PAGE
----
The Reserve Bank of Australia announces its first policy decision of the year at 03:30 GMT on Tuesday. When Bank Governor Philip Lowe last spoke in mid-December, he told investors he did not believe the conditions for a rate hike would be in place in 2022. Since then , the labor market has tightened further, while underlying measures of inflation have reached their highest levels since 2014. Will the RBA update its forward guidance to bring it more in line with expectations? of the market, and would this provide significant support for the lackluster Australian dollar?
Learning to live with the virus
The Omicron wave finally seems to be easing in Australia, which after abandoning its zero-Covid policy, the nation is learning to live with the virus. After vaccinating much of its adult population, Australia followed the British approach, keeping much of the economy open while reimposing some modest restrictions as the Omicron variant swept the country.
The change in the government’s response to the fight against the virus has been good news for the Australian economy. Overall employment is now higher than it was before the pandemic, consumer spending has strengthened significantly in recent months and inflationary pressures have started to build. Although Omicron is expected to have slowed its growth in January, the impact is likely to be short-lived.
Is this the end of the QE path?
So there are good reasons for the RBA to abandon its bond-buying program early, perhaps as early as the February meeting. Policymakers had always set this meeting as the one where they would review the program, but rather than further reducing its pace before finishing it in May as previously reported, there is a lot of pressure to conclude QE now.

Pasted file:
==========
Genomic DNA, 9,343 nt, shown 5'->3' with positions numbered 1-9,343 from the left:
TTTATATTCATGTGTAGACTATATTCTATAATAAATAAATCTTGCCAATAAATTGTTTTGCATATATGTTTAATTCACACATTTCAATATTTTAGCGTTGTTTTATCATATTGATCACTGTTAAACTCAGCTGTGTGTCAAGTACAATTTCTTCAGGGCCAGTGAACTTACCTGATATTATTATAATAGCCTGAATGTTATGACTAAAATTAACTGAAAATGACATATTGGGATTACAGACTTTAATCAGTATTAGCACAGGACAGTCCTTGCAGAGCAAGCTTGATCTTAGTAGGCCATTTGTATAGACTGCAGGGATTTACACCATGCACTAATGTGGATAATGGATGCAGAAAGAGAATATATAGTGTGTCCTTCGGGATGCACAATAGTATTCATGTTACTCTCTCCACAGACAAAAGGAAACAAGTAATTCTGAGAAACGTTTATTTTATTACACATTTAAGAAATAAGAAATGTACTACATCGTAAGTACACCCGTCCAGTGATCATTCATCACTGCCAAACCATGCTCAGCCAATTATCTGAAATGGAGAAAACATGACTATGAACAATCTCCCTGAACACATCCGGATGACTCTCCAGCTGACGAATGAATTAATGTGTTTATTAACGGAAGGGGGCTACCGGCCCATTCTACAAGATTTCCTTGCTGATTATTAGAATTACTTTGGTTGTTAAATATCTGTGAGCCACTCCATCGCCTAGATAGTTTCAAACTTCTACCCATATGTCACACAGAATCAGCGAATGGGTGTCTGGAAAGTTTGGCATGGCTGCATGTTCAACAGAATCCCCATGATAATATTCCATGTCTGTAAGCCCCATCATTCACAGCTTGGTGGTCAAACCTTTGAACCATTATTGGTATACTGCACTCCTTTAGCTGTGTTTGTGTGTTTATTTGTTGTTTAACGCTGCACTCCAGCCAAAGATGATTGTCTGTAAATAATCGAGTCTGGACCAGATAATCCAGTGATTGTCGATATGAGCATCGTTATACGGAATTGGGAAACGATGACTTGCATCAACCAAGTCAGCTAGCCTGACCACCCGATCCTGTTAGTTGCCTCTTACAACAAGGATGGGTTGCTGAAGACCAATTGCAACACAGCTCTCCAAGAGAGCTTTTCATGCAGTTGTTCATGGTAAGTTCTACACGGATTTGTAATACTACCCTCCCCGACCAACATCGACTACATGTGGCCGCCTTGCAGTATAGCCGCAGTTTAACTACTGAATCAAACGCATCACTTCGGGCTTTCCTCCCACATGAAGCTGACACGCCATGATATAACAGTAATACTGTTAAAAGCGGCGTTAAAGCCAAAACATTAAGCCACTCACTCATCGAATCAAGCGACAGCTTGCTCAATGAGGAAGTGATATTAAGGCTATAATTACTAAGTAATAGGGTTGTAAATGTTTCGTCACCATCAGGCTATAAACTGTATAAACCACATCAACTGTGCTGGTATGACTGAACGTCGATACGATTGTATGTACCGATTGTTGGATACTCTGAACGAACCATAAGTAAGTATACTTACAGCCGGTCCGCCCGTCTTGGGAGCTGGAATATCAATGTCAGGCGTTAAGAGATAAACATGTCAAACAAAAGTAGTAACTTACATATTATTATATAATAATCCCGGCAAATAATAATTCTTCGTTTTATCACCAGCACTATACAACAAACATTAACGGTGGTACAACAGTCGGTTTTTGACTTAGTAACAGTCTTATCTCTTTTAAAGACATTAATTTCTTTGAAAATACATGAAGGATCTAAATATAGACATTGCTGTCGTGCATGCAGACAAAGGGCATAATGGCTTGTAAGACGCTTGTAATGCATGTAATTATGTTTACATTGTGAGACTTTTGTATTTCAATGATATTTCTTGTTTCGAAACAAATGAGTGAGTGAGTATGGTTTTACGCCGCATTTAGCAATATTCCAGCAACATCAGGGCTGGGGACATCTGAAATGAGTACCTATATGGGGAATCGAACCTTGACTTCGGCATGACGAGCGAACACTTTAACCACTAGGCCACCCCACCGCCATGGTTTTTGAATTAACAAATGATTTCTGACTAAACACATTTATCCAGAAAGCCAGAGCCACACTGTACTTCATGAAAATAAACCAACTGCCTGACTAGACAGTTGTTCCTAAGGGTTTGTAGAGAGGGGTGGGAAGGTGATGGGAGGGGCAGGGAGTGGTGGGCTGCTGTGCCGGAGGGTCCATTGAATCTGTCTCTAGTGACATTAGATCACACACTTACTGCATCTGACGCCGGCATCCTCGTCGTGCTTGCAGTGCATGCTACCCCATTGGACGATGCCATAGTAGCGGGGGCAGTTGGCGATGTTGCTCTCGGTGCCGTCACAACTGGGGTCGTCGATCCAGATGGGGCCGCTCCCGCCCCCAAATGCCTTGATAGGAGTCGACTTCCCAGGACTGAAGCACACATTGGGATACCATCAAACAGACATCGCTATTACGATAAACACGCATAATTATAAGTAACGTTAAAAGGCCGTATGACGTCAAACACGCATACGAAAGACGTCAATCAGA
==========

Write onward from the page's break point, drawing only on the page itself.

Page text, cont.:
Australia’s consumer price index jumped 1.3% stronger than expected between the third and fourth quarters and although the annual rate was relatively low at 3.2%, the two closely watched indicators of the RBA core inflation rose to its highest level in more than seven years in Q4.
Markets not aligned with the RBA
While an abrupt end to QE would certainly be seen as a hawkish tilt, what investors will pay more attention to are the Bank’s forecasts for the cash rate, as well as inflation and GDP growth. in the quarterly monetary policy statement to be released the following Friday. Governor Lowe previously signaled that rates were unlikely to be raised before the end of 2023 at the earliest. But markets don’t just think the RBA will start raising rates in 2022, they’ve fully priced in five increases.
This leaves a lot of room for disappointment. Still, increased betting on higher rates has done little to boost the local dollar. The decline in the global growth outlook due to Omicron and tighter monetary policy around the world, and more specifically for Australia, the economic slowdown in China, has weighed on the Aussie lately.
Aussie bulls hope for hawkish surprise
Against the US Dollar, the Aussie is currently testing the $0.71 level after failing to overcome resistance at its 50-day moving average (MA). If the RBA does not advance its rate hike schedule, a return to the December 1+ year low of $0.6991 is very possible.
In the bullish scenario, if Lowe’s signals a rate hike this year, the Aussie/Dollar could surge towards the January high of $0.7314 initially, before attempting to hit the 200-day MA just below. from the $0.74 level.
However, it remains to be seen if the RBA is still ready to make such a drastic shift to its expected rate path. Early 2023 could be seen as a more realistic timeframe and policymakers will likely want to wait a bit longer before committing to liftoff in 2022. Even if they were to surprise with a very hawkish forward guidance, it would likely be matched conditions, such as wanting to see a significant recovery in wage growth.